Coplay, Hokendauqua, & Fullerton

By Kathryn Finegan Clark

Coplay, Hokendauqua and Fullerton: these three little Lehigh County communities hug the western bank of the Lehigh River as it flows toward Easton where it empties into the Delaware River.

They are, for the most part, pleasant little residential areas dotted with shady trees, wide porches on row homes, green lawns and flowers. Now, in the 21st century, their prominent place in the growth of industry and business in the Lehigh Valley and in the nation is as surprising as it is assured.

The communities are remnants of three giant industries that fueled the Lehigh Valley’s growth for entire generations and put money in the pockets of wealthy entrepreneurs as well as poor immigrants brought from Europe to build new lives in an exciting although frightening new land.

Coplay will forever be associated with cement, Hokendauqua with iron and Fullerton with the railroad industry.

The northernmost town, Coplay Borough, was carved from Whitehall Township in 1869. Hokendauqua and Fullerton are actually neighborhoods in the township. All were company towns, typical of the kind of communities corporations built to house and control their labor forces.

Coplay, the oldest of the three communities, is part of 400 acres bought by John Jacob Schreiber from the sons of William Penn in 1740. It later took its name from Kolapechka, son of Indian Chief Paxinosa.

The sleepy village actually sprang into life after David O. Saylor purchased land and established the Coplay Cement Co. in 1866. The little town had been transitioning from an agricultural to an industrial base even before that with the coming of the Lehigh Valley Iron Co. in 1853. Later called Coplay Iron Co., it drew Irish immigrants as workers.

The cement mill, a silk mill, a cigar factory and a knitting mill all hired labor from both the borough and neighboring Hokendauqua. As business expanded, both towns became melting pots of Germans, Irish, Austrians, Hungarians, Czechoslovakians, Polish and Ukranians. Now the residents work all over the Lehigh Valley and beyond, but even though their work has taken them away they still love the little town that has, as one resident put it, “lots of churches and lots of bars.”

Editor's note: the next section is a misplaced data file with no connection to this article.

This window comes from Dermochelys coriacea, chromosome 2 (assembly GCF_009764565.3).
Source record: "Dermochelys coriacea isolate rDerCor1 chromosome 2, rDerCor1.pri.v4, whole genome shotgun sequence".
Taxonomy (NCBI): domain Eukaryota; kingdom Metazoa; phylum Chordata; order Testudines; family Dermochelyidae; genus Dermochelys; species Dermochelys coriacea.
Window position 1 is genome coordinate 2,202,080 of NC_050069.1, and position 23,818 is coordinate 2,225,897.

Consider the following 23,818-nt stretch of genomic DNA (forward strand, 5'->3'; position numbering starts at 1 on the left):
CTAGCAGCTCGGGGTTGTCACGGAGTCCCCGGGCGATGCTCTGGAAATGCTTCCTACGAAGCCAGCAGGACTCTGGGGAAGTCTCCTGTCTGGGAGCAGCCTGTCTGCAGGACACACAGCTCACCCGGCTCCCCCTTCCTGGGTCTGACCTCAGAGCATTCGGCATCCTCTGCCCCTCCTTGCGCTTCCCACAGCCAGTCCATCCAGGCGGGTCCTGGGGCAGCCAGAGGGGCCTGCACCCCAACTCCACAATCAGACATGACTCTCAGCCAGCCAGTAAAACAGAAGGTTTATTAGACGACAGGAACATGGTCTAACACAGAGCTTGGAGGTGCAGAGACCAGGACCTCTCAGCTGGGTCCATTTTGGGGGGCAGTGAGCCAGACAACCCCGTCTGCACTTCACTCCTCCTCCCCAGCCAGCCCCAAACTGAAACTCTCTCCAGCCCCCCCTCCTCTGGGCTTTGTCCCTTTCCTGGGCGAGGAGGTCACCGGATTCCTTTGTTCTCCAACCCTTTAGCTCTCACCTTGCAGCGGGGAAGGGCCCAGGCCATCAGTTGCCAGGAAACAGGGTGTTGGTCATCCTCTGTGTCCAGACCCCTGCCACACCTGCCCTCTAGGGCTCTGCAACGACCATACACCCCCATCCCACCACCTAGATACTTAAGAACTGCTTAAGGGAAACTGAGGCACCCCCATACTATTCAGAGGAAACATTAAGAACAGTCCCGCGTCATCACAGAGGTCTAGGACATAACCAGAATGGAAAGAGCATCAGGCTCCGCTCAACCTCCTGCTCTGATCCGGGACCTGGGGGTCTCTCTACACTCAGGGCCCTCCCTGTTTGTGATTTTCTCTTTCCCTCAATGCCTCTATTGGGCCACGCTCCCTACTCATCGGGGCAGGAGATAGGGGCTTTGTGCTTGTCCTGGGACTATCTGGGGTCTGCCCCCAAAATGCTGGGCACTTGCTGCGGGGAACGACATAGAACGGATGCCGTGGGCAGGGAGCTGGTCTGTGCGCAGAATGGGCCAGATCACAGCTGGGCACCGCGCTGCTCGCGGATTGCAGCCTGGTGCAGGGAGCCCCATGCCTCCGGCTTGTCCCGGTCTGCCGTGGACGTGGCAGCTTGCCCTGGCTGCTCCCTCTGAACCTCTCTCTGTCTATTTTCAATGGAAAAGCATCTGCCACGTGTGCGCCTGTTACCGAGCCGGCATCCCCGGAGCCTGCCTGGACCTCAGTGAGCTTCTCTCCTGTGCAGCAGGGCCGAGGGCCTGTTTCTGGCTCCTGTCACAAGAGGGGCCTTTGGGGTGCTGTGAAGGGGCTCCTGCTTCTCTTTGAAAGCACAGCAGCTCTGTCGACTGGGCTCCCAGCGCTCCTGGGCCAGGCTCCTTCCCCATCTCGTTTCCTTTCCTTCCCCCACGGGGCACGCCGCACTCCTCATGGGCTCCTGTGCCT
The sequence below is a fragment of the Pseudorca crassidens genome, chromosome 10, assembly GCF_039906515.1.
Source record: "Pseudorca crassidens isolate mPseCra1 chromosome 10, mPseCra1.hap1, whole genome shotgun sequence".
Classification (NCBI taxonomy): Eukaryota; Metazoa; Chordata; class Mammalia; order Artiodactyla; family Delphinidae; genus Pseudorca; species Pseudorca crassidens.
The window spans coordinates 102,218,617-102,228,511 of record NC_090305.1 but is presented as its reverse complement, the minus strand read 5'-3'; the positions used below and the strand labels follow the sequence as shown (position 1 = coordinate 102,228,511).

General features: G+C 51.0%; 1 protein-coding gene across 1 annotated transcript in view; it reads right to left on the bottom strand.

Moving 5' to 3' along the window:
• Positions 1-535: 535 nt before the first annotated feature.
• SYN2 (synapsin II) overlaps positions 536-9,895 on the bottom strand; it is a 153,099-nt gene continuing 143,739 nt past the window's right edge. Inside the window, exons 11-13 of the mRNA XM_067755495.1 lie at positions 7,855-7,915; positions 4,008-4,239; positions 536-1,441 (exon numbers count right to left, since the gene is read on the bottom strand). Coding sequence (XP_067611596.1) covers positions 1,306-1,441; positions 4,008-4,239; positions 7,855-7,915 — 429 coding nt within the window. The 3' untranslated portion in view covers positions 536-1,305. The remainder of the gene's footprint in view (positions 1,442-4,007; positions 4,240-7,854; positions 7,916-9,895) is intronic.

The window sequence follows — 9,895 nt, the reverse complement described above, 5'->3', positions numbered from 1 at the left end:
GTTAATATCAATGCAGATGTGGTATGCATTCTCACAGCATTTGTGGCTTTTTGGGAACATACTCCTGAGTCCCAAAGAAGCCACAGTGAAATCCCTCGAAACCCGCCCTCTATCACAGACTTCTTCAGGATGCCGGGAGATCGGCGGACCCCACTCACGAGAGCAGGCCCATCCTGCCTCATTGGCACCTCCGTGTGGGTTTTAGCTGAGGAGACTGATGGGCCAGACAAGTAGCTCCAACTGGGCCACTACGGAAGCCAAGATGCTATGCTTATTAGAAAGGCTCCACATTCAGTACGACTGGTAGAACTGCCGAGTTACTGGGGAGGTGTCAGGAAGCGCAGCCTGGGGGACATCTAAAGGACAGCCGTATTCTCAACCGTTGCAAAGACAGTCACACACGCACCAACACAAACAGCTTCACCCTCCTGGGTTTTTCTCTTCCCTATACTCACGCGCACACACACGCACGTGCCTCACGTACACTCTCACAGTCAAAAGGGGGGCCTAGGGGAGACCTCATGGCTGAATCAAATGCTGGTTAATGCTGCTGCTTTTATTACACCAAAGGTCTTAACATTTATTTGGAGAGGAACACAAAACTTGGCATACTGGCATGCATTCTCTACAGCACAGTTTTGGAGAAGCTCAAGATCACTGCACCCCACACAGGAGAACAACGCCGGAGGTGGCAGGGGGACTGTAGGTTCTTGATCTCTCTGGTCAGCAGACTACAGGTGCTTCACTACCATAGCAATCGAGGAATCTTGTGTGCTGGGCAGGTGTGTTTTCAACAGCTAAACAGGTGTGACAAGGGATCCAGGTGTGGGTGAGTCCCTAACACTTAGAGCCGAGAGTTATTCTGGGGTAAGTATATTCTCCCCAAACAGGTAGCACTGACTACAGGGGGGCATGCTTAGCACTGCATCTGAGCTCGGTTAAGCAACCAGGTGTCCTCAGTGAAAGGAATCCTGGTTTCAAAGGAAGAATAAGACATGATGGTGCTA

By 1900, the area around Coplay provided the nation with 75 percent of its cement, and by the 1920s, America was the world’sleading producer of cement, largely due to the Lehigh Valley enterprises.

Standing as a silent memorial to the industry are the oldest cement kilns in the United States. Constructed with locally made red brick in 1866, the kilns now overlook the town’s swimming pool on Second Street and are listed on the National Register of Historic Places.

The 90-foot tall kilns were constructed for the production of Portland cement. They were considered an improvement in kiln technology over what was called a bottle or dome kiln commonly used at that time. The tall kilns had offered the advantage of producing a higher quality product and also produced cement on a continuous basis, but soon they, too, became obsolete with the onset of a rotary kiln technology which required very little labor to operate.